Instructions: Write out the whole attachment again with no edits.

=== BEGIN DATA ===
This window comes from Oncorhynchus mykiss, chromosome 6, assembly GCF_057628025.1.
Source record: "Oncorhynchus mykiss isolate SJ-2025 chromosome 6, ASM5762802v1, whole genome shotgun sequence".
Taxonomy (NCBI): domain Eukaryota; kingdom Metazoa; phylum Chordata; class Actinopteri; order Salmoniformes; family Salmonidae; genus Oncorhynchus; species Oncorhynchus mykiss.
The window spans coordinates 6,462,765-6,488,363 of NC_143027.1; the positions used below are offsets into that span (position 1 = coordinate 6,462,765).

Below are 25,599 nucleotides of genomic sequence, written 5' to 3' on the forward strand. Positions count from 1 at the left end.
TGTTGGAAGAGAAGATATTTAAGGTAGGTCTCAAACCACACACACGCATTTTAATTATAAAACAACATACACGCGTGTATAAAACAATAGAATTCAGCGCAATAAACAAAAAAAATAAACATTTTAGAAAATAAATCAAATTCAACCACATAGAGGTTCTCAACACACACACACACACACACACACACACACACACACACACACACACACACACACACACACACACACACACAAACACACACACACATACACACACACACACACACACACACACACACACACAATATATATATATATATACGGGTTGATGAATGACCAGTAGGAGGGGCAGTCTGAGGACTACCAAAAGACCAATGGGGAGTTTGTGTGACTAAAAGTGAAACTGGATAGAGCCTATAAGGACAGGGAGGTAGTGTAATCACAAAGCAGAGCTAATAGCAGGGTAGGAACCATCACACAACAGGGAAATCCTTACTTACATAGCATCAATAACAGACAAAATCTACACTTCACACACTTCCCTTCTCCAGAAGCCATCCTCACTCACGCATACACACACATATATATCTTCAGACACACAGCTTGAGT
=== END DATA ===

This window comes from Oncorhynchus mykiss, chromosome 6, assembly GCF_057628025.1.
Source record: "Oncorhynchus mykiss isolate SJ-2025 chromosome 6, ASM5762802v1, whole genome shotgun sequence".
Taxonomy (NCBI): domain Eukaryota; kingdom Metazoa; phylum Chordata; class Actinopteri; order Salmoniformes; family Salmonidae; genus Oncorhynchus; species Oncorhynchus mykiss.
The window spans coordinates 6,462,765-6,488,363 of NC_143027.1; the positions used below are offsets into that span (position 1 = coordinate 6,462,765).

Below are 25,599 nucleotides of genomic sequence, written 5' to 3' on the forward strand. Positions count from 1 at the left end.
TGTTGGAAGAGAAGATATTTAAGGTAGGTCTCAAACCACACACACGCATTTTAATTATAAAACAACATACACGCGTGTATAAAACAATAGAATTCAGCGCAATAAACAAAAAAAATAAACATTTTAGAAAATAAATCAAATTCAACCACATAGAGGTTCTCAACACACACACACACACACACACACACACACACACACACACACACACACACACACACACACACACACACACAAACACACACACACATACACACACACACACACACACACACACACACACACAATATATATATATATATACGGGTTGATGAATGACCAGTAGGAGGGGCAGTCTGAGGACTACCAAAAGACCAATGGGGAGTTTGTGTGACTAAAAGTGAAACTGGATAGAGCCTATAAGGACAGGGAGGTAGTGTAATCACAAAGCAGAGCTAATAGCAGGGTAGGAACCATCACACAACAGGGAAATCCTTACTTACATAGCATCAATAACAGACAAAATCTACACTTCACACACTTCCCTTCTCCAGAAGCCATCCTCACTCACGCATACACACACATATATATCTTCAGACACACAGCTTGAGT